Sunday, November 18, 2012

As It Stands: Some Reflections on collections

  By Dave Stancliff/For the Times-Standard
Collecting things can be a long and winding road that never ends. The list of things deemed collectible is as colorful as a rainbow, and can stretch the limits of our imaginations. 
How many stories have you heard about people who used their baseball cards as noise-makers for their bikes while growing up? You might even have done that. I didn’t, but I cringe when I hear people tell me how they used Mickey Mantle, Roger Maris, Duke Snider, and Sandy Koufax cards so rudely. Those same people groan with regret when they learn how much those cards are worth these days. 
  There are always a few, like my high school buddy Larry, who saved everything he ever ran across. He started ridiculously young and actually saved his baseball cards neatly sorted in shoe boxes. He also amassed a collection of baseball hall of fame memorabilia second only to Cooperstown since then! 
  Visiting with Larry and his beautiful wife Nanci is like entering a baseball shrine. You get the urge to cry out, “Play ball!” He’s a Dodger fan and the majority of his collection reflects that. Someday, someone in the Dodger organization will find out about Larry and induct him into their fans hall of fame. If they don’t already have one, he can be the first entry.
  I, and my buddy Tom (now my brother-in-law and still buddy) collected comic books for a brief time in high school. We were fans of Marvel Comics in particular. We read a lot of the D.C. titles like “Superman” and “Batman,” but it was Marvel characters like the “Fantastic Four” and the “Amazing Hulk” that got our greatest admiration.
Our favorite Marvel character was Spider Man. We snapped up each new issue and eagerly read it while relaxing in a park near the liquor store where we purchased our comics. From 1964 to 1966, we saved enough money each month to buy all the Marvel comics available that month (and a few selected DC titles) on the rack.  We’d take our stack of comics, a bottle of Coca Cola , a candy bar or two, and settle on the park benches for an afternoon read-a-thon. Those were heady times.  Our conversations revolved around Peter Parker, aka Spider Man, and if he should reveal his identity to Mary Jane or his Aunt May.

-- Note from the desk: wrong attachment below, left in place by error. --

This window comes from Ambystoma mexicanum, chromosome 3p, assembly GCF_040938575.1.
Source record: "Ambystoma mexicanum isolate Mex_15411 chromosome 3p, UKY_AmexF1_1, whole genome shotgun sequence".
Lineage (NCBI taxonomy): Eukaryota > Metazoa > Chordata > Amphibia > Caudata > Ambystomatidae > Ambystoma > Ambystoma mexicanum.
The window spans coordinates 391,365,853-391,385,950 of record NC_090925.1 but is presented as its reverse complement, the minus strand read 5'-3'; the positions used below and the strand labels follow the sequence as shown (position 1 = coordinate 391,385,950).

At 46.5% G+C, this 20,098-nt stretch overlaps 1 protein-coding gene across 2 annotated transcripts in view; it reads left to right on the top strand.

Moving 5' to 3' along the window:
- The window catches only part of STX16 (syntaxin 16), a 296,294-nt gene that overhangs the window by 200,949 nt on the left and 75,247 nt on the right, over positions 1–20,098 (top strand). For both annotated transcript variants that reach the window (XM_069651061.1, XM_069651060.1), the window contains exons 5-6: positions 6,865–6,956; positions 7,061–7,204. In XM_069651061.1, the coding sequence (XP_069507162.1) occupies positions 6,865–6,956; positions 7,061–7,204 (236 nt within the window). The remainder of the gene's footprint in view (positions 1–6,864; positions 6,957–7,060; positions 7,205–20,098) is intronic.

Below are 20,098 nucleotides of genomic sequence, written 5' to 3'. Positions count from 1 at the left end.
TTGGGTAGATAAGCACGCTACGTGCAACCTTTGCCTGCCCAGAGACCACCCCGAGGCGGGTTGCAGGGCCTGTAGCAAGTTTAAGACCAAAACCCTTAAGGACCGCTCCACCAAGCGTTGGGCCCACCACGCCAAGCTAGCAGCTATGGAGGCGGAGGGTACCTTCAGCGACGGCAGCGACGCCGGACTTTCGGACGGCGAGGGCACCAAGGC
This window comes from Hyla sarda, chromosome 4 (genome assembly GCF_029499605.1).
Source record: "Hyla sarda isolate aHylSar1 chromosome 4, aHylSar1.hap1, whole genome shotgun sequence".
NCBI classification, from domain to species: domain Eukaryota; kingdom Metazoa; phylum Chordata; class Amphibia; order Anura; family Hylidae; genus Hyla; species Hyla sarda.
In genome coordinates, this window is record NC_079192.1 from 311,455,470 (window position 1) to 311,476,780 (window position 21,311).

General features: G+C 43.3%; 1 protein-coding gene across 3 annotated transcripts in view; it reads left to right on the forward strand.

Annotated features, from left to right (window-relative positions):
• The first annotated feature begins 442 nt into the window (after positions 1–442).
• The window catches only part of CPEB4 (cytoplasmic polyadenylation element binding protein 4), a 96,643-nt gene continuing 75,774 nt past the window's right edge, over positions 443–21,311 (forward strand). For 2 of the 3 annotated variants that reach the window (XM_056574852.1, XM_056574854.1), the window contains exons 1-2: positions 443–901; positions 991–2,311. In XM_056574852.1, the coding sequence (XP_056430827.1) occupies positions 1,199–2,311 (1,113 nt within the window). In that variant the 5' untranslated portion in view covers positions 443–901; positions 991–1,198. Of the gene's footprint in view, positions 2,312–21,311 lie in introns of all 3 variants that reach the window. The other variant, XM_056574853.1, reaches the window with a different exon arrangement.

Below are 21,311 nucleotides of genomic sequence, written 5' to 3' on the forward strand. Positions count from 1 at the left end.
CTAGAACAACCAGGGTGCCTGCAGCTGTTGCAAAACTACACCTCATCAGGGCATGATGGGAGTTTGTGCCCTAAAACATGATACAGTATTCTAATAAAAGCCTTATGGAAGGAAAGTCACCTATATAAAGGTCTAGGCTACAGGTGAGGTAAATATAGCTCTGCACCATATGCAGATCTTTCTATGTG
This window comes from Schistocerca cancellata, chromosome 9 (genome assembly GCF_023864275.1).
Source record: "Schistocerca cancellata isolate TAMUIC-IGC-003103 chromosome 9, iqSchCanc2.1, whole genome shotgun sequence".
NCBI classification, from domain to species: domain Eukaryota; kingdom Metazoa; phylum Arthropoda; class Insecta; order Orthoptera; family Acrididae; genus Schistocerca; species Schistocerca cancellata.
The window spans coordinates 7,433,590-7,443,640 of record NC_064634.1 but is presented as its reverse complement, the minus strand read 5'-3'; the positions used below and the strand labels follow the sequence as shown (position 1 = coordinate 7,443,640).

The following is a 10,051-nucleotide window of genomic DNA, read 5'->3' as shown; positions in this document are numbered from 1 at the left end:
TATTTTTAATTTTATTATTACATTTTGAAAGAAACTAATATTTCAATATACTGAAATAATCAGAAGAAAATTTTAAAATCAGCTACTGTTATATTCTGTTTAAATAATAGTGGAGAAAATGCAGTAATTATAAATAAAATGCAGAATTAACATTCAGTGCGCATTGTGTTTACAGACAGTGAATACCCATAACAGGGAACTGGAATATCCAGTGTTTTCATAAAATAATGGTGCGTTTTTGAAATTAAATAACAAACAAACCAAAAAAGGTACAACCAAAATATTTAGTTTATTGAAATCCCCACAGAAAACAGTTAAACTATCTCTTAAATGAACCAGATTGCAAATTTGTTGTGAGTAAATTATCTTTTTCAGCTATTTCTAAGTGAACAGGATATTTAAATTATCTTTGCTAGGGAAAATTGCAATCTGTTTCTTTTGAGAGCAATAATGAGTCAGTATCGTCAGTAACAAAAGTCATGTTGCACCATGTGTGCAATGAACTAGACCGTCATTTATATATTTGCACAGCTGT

World events seemed far away back then, and comic books were our escape from such horrible things as the drudgery of school, not being old enough to get a driver’s license, and having to walk everywhere we went.
  You might wonder what happened to that collection of comics from the so-called Silver Age? Did Tom and I save them and divide them up when our paths diverged? The answer, sadly enough, is no. Neither of us has even one issue from those halcyon days.
The boxes containing the comics were stored in my parent’s garage while I was in the Army. When they moved from that house they didn’t have a lot of room in their trailer so they got rid of a lot of stuff. I was stationed at Ft. MacArthur in San Pedro, and didn’t have any extra storage room in my barracks.
  At the time, I have to admit, I really didn’t care much about them. My friend Tom was also in the Army and stationed in Germany. A school teacher moved into my parent’s house and I gave her the comics.

  Which brings us back to collectibles, people who save things, and those who don’t. I recently read that a copy of Spider Man’s first appearance in comics sold for a $1.1 million dollars! Amazing Fantasy #15 (Aug 62) was sold in a private sale brokered by
  Our comics, if you recall, were from 1964-66. I bought a copy of Comic Buyer’s Guide (to torture myself) and looked up Marvel and DC Comics from that time. One example: we paid 12 cents for Daredevil #7 (Apr 65) and now it’s selling for $650! After nearly suffering a seizure, I collected myself and realized my memories are worth more than those comics are now.
  I started collecting Los Angeles Laker memorabilia as a hobby back in the early 90s, and have put together a nice collection with the help of my friends and family. I’ve been a fan since they moved to LA. No one has to ask what to get me for Christmas, Father’s Day, or my birthday. I hope my grandchildren enjoy it someday when I’m gone and it helps them remember their “Pa Pa.”
  As It Stands, the best part of collecting is the memories that come with it.

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